International Business Machines Earnings Call Nuggets: Second-Quarter EPS Growth and Workforce Outlook

International Business Machines Corporation (NYSE:IBM) recently reported its first quarter earnings and discussed the following topics in its earnings conference call.

Second-Quarter EPS Growth

Toni Sacconaghi, Jr. – Sanford Bernstein: Mark, I just wanted to make sure I understood what you’re commenting for Q2 and how that relates to the rollover impact that you also mentioned. So I think you said that operating EPS growth would be similar in Q2 to Q1, which I think was about 3.5%. I’m surprised that that’s not dramatically higher than it was in Q1 because you have a much easier comparison and also because you’re suggesting that you had several hundred million dollars in pushed out revenues at high margin. In fact, I think if you work backwards from consensus, you missed revenues by $1.04 billion. If you take out currency, you missed by almost $1 billion. If you really were on plan other than slip deals, that would suggest that you should have $1 billion of high-margin incremental deals next quarter, and I’m not sure why your pre-tax, why your EPS growth wouldn’t be a lot higher. And related to that, are you expecting any EPS growth after your restructuring charges in fiscal Q2?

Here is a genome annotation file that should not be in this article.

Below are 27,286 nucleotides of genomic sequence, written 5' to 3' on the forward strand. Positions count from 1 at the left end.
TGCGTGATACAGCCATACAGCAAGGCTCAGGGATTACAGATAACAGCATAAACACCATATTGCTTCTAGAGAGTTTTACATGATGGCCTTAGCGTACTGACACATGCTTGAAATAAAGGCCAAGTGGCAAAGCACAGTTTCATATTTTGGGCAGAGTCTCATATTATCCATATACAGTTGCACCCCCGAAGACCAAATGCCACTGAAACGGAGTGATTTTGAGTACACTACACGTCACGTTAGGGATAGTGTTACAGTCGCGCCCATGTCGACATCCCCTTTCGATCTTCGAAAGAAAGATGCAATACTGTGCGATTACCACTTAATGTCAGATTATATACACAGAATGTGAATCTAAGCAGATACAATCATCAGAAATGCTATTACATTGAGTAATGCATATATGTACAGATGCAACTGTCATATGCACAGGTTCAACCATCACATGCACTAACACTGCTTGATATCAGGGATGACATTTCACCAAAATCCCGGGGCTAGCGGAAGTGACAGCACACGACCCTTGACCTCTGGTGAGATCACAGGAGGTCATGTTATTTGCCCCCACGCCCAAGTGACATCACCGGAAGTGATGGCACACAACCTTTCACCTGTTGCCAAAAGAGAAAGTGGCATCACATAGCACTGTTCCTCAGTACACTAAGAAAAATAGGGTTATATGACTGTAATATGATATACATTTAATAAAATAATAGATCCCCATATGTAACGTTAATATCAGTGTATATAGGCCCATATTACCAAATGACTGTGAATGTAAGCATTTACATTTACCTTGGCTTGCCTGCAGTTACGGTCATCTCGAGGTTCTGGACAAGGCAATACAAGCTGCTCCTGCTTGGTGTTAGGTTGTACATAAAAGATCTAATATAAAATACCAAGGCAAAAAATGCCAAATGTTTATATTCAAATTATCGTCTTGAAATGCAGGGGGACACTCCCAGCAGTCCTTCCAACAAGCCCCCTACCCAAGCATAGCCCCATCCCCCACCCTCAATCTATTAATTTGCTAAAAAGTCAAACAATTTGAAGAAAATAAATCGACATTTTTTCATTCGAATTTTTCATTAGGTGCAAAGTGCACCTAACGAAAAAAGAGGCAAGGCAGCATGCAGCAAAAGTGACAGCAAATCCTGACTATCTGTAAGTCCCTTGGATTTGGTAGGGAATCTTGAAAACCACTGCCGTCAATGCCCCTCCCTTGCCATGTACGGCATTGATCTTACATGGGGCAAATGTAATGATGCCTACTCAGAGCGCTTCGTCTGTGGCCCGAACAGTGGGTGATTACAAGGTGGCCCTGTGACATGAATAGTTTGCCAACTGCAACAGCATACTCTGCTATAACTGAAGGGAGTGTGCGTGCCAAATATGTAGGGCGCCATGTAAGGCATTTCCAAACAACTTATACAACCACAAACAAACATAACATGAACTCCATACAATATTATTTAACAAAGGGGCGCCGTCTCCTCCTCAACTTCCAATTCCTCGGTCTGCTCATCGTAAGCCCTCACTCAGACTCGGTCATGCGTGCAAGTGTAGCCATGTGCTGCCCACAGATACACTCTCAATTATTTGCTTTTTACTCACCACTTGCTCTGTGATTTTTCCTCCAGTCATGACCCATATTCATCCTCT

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Mark Loughridge – SVP and CFO, Finance and Enterprise Transformation: Let me talk through that. First of all, when you look at the second quarter, in your comments on the second quarter, we have a very good set of rollover transactions going into second as you correctly pointed out. And if you look at that composite that rolled over the dateline for us, we’re talking about more than $400 million of mainframe software and intellectual property. So that does give us confidence in the second quarter. But Toni, I did not mean to indicate that all else would also be on the original performance track. So, in fact, I still believe there are parts of our business that are in transition or have been underperforming that also were disappointing that are going to take some time to recover. So let me do a couple of things to help clarify that. If we look at the first quarter, I think our total Services business did perform as expected on an I&E basis. Revenue was about what we saw in the fourth quarter. Pre-tax profit was up 10%. The real positive news out of the Services business in the – first, was in fact backlog performance. So, backlog was up 5% at constant currency, and I’m sure you’ve looked at all the supplementals. We really had a great quarter for bookings up almost 50%. So, that drove a lot of new business in the quarter. That backlog performance is well distributed. Major markets backlog is up 3%. Growth markets backlog is up 10%. If you look at the other elements through the different axis; outsourcing backlog, up 4%; transactional, up 9%. So I think the teams in Services delivered on their objectives on profit and they did sign a lot of new business. And I would tell you, when you look at the content and the deals, they too have rolling into the second quarter, they’ve got a very strong lineup. So, with that, I think that for both of the Services businesses, by the time we get into the second half, they should be growing at a low-single-digit and I’d peg that at about 2% constant currency for both of them. We’ll start to see this backlog really improve their performance. Second, as you did point out and I quite agree your comments, we had a shortfall in the sales execution of our software mainframe businesses. Those should roll over and they should present us with very good performance in the second quarter. Now by that, I mean, in that over 400 million of mainframe software and intellectual property that rolled over, we should see our strategic middleware, I think, kind of the double-digit framework which would give us total Software in mid-single-digits. We should see our mainframe business at double-digit as well. So with that performance, really our STG business should return to profit in the second quarter. Third, when you look at our growth (of the) initiatives, I think that to be quite clear about it, was mix; Smarter Planet I think did well, up 25%, our cloud business up 70%. I though they did well and it came across content that we sell to our customers so they can set up the private cloud. That was up more than 75%. Managing that content for our customers in private cloud doubled. Our Software and Service business was up 65%. So, all those elements we thought performed well. But on the other side, our growth markets revenues was up only 1%. So, they need to get that back to that mid-single-digit characteristic that we’re looking for in the second quarter. If you looked at their metrics today and put them on the table, they’d be pointing at mid-single-digit performance. But I think to your – to the point I was earlier, there certainly are parts of business that I put in the category of underperforming and they did disappoint us in the quarter. Power storage products within that. I do think in Power if you look at their performance in that opportunity of UNIX space. Once again they picked up share but it doesn’t mean much if you’re declining at double-digits now. Part of that was compare based on high performance computing, but even if you subtract that they are double-digit declines. So, new products are going to take some time to improve their performance by say six to nine months, but they also need to move into new opportunity spaces like Linux in a better way. We do have some real success there and the Linux market right now is as big really the UNIX market growing more rapidly. And then in the storage products, we need to take advantage of the flash memory content that we’ve built up and that we reviewed in Almaden. If you look at the second quarter, flash memory could improve that storage growth rate by about a point-and-a-half and by the time we get to the fourth quarter by 3 to 4 points, but those elements are going to take more time than I think we would originally have thought. The other point that I’d tell you about the second quarter; I want to be clear about, is the yen. So the yen had an impact – total currency had an impact about 1.5 points in the first quarter, then we’d see about 2 points in the second quarter, and at the current spot rates it will lead to a year of about 2 points impact. A lot of that impact is frankly the yen, and you’ve seen how much the yen has moved in a short period of time. Now, when we hedge free cash flow, we hedge the underlying cross-border cash flow. So, you tend to have royalties for Software, you have costs for our hardware content, really related to the big export business that we do. But on Services, you don’t have that underlying cross-border cash flow to hedge and most of that is done on a local basis with local resources, local competition; not many cross-border cash flows in a lot of that content, especially in Japan. In Japan, the lion’s share of the business – and I mean, we’re talking 75%, 80% is Services content. So when we get hit by the yen in our largest country without the ability to hedge that free cash flow on a cross-border basis that does fall to the bottom line and we’d look at the impact in the second quarter at about $0.10.